A story of love, loss and second chances by Nikita Singh, releasing this Valentine’s Day.
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In a country that boasts of a generation of career-focused and independent women, it is still baffling that divorce is looked upon as a taboo.
I strongly advocate the institution of marriage. Marriage is all about togetherness. It is about two different individuals coming together, of experiences, of the joys of starting a family, of tears and happiness. And fights too. Yet, when the basis of marriage- companionship and happiness- is threatened, I wonder why the option of divorce is scorned upon in society.
Statistically, divorce rates in India are far lower than what it is in western counties. Of course there has been a general rise in the trend, but this is restricted to urban-metro cities. When we look at the teeny weeny villages, tier 2 towns and other rural and semi-rural regions, divorce rates are minimal. Is this because we Indians are happy in our marriages, and we don’t really have issues of compatibility and happiness with our spouse? Well, I thought so too, until recent events changed my mind.
My cousin Radhika was having issues with her marriage. Though well-educated and employed, her husband Venkat had a short fuse. The smallest of small matters would irk him. After enduring his temper tantrums for 12 years, Radhika finally decided to call it quits. “There seems to be no togetherness or love in the marriage. It’s just an arrangement of sorts,” she lamented to me. And that is when all hell broke loose at her home. Her parents were hysterical. A flurry of advices floated. “You need to adjust”. “Every marriage has issues and this does not mean you walk out”. “Everybody goes though similar issues.” “There are fights in every marriage, aren’t people staying together?” Etc.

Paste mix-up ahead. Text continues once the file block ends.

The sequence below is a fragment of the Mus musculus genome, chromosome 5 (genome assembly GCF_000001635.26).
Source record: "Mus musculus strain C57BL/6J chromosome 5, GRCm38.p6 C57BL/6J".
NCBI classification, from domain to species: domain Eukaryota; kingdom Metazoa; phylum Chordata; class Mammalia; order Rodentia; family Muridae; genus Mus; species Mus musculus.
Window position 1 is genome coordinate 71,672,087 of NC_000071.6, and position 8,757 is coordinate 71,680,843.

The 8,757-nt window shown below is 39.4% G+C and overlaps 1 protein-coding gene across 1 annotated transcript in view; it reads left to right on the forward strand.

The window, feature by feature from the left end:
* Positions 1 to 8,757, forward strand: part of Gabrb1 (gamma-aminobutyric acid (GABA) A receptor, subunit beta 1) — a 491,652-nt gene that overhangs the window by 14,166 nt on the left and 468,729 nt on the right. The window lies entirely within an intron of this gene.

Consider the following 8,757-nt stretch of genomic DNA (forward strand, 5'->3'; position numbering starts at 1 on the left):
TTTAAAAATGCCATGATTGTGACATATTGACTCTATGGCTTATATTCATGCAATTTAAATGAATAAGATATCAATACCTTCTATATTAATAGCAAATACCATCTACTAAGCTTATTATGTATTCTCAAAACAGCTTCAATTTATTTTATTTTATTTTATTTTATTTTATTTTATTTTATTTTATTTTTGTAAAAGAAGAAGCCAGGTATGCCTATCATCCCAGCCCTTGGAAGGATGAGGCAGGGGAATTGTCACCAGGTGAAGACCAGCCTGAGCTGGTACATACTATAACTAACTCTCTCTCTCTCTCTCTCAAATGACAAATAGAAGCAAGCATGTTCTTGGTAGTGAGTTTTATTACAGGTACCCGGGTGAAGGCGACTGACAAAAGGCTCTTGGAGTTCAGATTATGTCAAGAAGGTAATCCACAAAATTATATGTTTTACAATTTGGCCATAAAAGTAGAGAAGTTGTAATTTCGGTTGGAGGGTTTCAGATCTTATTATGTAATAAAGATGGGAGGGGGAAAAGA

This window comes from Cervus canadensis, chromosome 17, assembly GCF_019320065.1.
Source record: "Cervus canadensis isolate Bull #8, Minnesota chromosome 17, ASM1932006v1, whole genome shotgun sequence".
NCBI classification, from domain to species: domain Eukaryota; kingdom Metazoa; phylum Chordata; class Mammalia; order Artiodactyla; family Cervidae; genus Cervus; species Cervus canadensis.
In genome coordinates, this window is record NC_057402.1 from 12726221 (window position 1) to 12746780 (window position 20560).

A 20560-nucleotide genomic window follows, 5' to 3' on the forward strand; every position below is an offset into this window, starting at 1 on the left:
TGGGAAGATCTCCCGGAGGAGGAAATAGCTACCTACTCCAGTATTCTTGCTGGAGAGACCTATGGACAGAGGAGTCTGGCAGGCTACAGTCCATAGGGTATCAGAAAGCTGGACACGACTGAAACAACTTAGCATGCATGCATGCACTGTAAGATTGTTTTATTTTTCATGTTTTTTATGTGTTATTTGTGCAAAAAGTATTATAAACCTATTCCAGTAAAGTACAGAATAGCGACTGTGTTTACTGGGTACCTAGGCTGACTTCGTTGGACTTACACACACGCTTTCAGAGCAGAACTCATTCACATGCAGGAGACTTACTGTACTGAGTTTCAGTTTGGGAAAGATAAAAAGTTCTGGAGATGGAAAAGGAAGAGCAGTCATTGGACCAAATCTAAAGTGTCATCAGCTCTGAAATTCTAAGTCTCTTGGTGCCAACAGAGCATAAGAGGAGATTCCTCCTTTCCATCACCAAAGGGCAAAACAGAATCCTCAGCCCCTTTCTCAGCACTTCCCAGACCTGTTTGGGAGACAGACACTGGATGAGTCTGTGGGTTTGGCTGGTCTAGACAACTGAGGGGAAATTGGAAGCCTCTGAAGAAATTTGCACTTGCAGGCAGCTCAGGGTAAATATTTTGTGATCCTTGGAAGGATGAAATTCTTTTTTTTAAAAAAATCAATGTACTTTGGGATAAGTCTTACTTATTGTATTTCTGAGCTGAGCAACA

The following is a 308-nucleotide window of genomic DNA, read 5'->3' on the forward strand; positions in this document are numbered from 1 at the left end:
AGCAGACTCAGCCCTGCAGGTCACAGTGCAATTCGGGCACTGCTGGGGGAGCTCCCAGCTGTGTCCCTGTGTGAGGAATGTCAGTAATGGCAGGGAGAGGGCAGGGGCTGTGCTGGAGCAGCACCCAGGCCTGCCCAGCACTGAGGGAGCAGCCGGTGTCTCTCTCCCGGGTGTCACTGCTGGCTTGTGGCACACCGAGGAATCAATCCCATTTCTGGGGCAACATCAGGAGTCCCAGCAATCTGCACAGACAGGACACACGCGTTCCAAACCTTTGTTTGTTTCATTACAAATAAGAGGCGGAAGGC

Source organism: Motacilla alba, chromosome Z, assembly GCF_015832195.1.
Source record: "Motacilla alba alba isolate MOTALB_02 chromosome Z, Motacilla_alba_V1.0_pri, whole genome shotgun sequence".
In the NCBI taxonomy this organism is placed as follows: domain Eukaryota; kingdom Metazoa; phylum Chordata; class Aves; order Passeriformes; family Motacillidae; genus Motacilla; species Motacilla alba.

But Radhika was obstinate. It would be a mutual divorce, with equal settlement of the finances. As a last resort to keep their daughter’s marriage intact, her parents started working around the Divine God himself. What followed were visits to temples in an attempt of penance.
As I sat talking to people that day, I realised that despite the economic independence of women, urbanisation and changes in societal roles, divorce is still a taboo.
As I sat talking to people that day, I realised that despite the economic independence of women, urbanisation and changes in societal roles, divorce is still a taboo. I picked 5 reasons that were commonly echoed.
We Indians live in a closely knit community. Family, friends, neighbours society etc., are inter-linked and blended into our lives. Their influences are strong and opinions affect us. Thus, we have grave concerns about any kind of negative opinion they could brew about our family reputation.
Absurd as it may seem, a family’s respect lies in the conduct of the women folk. And divorce is looked at as an “not respectable” act. Walking out of a marriage could put a question mark on the so-called respect that the family commands.
However financially independent a lady may be, living a life on her own isn’t going to be easy. A girl always needs the support of her man. And staying away from him would probably bring in more trouble. She could be tagged as “readily available” and unwanted men may pry on her.
Here is another absurd reason. The concept of being a “Suhagan” (staying married with husband being alive) is upheld high in Indian society. On most social gatherings and festive occasions, “Suhagans” are given importance and are well attended to in comparison to a widow or a divorcee. Often, such individuals are kept away from important rituals.
Though our society has opened up considerably to the idea of remarriage, there still are issues that crop up in case of divorcee remarriage, starting with a big doubt on the character of the divorcee. And a divorcee with a child? Well it could just get tougher.
Surprisingly I realized the rules were more flexible for a man if he were divorced!
In a country where we spend enormous amounts of money on a wedding, ending it is scorned upon predominantly because a marriage is the coming together of two families. A divorce means a rift or split between the families and not actually the individuals concerned. Even if a relationship genuinely requires a split, it never does make it to divorce. The families just hush up the matter.
First published at author’s blog
A blogger who writes on society and culture, hoping to bring about positive impact on
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